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Cyber liability insurance helps protect businesses from financial losses caused by data and privacy breaches, including hacking, ransomware and other forms of malicious attacks and errors. As companies expand their online presence and employees continue to telecommute full-time or under hybrid working policies, it is often crucial for companies to insure against these risks. Cyber liability insurance is an emerging form of coverage, and policies still are not standardized, so companies looking to expand their coverage should consider asking the following questions when considering, placing or renewing cyber liability insurance to ensure that the policy is tailored to their business and meets their coverage expectations.
Which incidents and losses trigger coverage?
Ultimately, coverage should depend on the business needs of a policyholder. Thus, a key question is what the policy actually covers. Not all policyholders are created equally, and cyber liability policy forms also can vary significantly in scope.
When seeking to place cyber liability coverage, it is important to understand the scope of the coverage provided by the proposed policy. Most cyber liability policy forms include first-party coverage and third-party coverage. The first-party coverage responds to losses directly borne by the business, and generally includes coverage for (among other things) the costs of responding to and investigating a data or privacy breach, certain legal fees, cyber extortion (including ransomware) response costs, payments data restoration and business income loss. The scope of coverage for first-party losses can vary greatly from policy to policy. Third-party coverage responds to liability claims asserted against the company associated with a cyber liability incident, including investigations and actions by a governmental agency or a regulator. Companies seeking to place or renew cyber liability insurance should consult counsel to evaluate the sufficiency of the coverage and whether changes should be made to the policy (if feasible) or whether other options exist in the market.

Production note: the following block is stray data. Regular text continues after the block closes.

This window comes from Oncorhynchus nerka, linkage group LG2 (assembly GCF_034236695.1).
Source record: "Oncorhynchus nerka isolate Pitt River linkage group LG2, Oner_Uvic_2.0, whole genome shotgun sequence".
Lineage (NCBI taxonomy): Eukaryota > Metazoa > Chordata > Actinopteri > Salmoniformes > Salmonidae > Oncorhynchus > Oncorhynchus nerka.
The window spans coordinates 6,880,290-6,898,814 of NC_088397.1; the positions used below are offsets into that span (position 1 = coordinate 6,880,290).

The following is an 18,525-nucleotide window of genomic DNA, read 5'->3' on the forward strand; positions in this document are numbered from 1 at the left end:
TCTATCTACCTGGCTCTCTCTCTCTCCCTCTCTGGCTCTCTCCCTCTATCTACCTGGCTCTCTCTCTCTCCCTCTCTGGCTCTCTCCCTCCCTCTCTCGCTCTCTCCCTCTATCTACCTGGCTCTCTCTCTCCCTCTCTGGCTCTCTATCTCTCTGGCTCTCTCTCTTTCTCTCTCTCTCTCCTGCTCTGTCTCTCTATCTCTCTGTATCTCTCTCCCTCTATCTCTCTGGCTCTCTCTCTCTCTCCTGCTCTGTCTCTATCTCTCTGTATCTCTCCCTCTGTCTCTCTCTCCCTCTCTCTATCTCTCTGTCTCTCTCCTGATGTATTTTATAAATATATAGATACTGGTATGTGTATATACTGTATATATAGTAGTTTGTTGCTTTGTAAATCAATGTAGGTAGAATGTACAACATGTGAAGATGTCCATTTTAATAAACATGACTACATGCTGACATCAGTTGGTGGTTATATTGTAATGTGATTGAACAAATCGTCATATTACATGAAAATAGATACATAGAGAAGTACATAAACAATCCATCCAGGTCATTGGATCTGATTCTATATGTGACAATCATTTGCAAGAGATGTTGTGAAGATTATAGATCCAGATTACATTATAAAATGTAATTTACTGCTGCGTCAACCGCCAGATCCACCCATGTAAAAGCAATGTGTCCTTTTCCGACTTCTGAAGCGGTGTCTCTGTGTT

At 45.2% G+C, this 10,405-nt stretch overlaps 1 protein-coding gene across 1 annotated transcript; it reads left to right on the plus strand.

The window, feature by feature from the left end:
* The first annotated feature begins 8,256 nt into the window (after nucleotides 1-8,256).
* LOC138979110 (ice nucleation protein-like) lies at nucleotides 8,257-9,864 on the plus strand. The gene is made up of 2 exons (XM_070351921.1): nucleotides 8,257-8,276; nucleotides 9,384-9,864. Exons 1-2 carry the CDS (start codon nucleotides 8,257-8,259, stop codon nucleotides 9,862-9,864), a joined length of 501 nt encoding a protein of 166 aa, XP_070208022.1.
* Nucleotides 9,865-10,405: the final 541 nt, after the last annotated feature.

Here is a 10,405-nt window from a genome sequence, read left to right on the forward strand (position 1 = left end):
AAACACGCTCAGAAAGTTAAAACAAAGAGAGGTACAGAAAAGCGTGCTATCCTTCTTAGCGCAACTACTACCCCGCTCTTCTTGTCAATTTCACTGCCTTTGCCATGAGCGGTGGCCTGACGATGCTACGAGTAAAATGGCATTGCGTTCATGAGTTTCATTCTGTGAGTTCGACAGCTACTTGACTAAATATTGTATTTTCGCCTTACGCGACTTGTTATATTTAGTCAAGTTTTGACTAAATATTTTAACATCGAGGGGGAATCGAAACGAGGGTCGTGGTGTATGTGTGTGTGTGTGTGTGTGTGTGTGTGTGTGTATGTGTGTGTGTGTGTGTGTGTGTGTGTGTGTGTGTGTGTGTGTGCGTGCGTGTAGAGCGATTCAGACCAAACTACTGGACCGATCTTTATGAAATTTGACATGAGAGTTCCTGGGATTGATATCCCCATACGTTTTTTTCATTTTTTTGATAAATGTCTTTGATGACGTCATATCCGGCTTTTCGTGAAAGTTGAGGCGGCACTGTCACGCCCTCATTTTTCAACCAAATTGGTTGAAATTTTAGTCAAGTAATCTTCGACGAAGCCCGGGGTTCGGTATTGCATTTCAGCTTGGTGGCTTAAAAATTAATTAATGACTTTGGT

Whose errors or breaches will the policy cover?
Cyber liability insurance typically covers malicious attacks committed by a third party. However, cyber liability risks also can arise from internal threats, such as intentional conduct by employees or other insiders, as well as unintentional errors or omissions. A policyholder should understand how the cyber liability policy responds to criminal or malicious acts by an external party and to employee activity (including acts by rogue employees) or errors or omissions committed by the company. In the event of malicious acts committed by employees, policyholders should determine whether those acts will be imputed to the company or other employees. A policyholder should also understand whether the policy will cover a vendor’s error – especially if the policyholder’s business tends to outsource sensitive information.
- Cyber-liability insurance is an emerging form of coverage and policies still are not standardized.
- To ensure that a policy meets their coverage expectations, companies will need to familiarize themselves with certain aspects concerning cyber liability insurance.